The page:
COVID-19: Preserving your Mental Health: What are they saying in the Province of Quebec

The Quebec Magazine L’actualité in its December 2020 edition had a lengthy article entitled “Comment aller Mieux” (How do get by better) and it had comments from 20 experts to help readers improve their mental health and live through the next few pandemic months in the most serenely way possible. I have attempted to translate the most interesting provisions from French into English.

This gloomy epidemic sometimes called a phase of disillusionment is all quite normal explains Melissa Généreux who is an expert in public health and preventative medicine at the University of Sherbrooke. She added with a major pandemic at play people muster all their resources to manage the situation and the production of adrenaline reaches its height. It is impossible to sustain this and in the long run it will cause damage.

As Jean-Michel Longneaux of The University of Namur in Belgium says the pandemic has ruined the pillars of Western civilization. Panic has set in because people are unsure of what to do. Experts are squabbling about the best strategy is  to remain isolated, social distance, wear a mask and what treatments? We don’t know what foot to dance on and it is painful to see that science can be incorrect and does not always speak with absolute truth.

Before the pandemic many economies were on a roll but day after day it is bankruptcy and unemployment with countries creating deficits the size of elephants. It is like everything has been taken away suddenly and people fear they have lost control of their life.  Confidence in the future is low and personal anguish high. Many people have lost their footing and have fallen into depression because reality is very hard to swallow. Longneaux says, “The old world is dead and the new world is rising in insecurity suddenly creating monsters. The monsters have now been unleashed.”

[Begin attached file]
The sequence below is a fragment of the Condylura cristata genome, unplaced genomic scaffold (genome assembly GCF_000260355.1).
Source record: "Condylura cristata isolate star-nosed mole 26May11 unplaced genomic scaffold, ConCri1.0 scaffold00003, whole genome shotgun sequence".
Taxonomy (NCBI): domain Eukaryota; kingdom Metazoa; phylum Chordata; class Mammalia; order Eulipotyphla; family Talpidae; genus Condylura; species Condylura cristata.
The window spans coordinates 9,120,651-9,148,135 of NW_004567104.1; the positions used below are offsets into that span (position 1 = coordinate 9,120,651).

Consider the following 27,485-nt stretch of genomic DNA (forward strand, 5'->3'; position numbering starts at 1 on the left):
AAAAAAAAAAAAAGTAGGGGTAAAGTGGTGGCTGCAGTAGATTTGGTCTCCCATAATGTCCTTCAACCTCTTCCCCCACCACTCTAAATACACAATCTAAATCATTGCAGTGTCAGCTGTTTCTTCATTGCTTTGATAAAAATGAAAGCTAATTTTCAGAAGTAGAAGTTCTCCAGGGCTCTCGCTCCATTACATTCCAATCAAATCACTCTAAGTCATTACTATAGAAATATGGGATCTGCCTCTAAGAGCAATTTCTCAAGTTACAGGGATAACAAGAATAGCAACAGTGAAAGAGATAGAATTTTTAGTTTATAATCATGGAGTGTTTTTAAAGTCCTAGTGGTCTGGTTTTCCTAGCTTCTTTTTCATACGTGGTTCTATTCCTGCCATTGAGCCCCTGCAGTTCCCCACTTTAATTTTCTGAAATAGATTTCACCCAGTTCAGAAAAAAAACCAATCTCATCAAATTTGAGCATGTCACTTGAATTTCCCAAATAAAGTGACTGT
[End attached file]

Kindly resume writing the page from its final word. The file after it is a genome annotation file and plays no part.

Melissa Généreux completed some research of 6,260 Quebecers recently and found that some handled the pandemic better than others particularly those who could maintain consistency. If a person can in a period of crisis realize what is happening and can realize what is aggravating their suffering then re-evaluate their values and objectives can lead a satisfactory life in these new constrained conditions. Généreux discovered that those who had a sense of consistency were 4 times less likely to be depressed and 5 times less likely to contemplate suicide. Being objectively stressed plays a major role in mental health.

Généreux was also interested in the source of information on the pandemic that can leave one swimming in false information that can help bring on depression.

Jean-Michel Longneaux comments that some people hold on to the notion that they are all powerful and that they can control their destiny and then later find their life in flames their whole existence threatened this may cause drastic anguish and suffering to the point of driving some to suicide.

Next: Women in the pandemic

Published by Robert K Stephen (CSW)

Robert K Stephen writes about food and drink, travel, and lifestyle issues. He is one of the few non-national writers to be certified as a wine specialist by the Society of Wine Educators, in Washington, DC. Robert was the first associate member of the Wine Writers’ Circle of Canada. He also holds a Mindfulness Certification from the University of Leiden and the University of Toronto. Be it Spanish cured meat, dried fruit, BBQ, or recycled bamboo place mats, Robert endeavours to escape the mundane, which is why he has established this publication. His motto is, "Have Story, Will Write."

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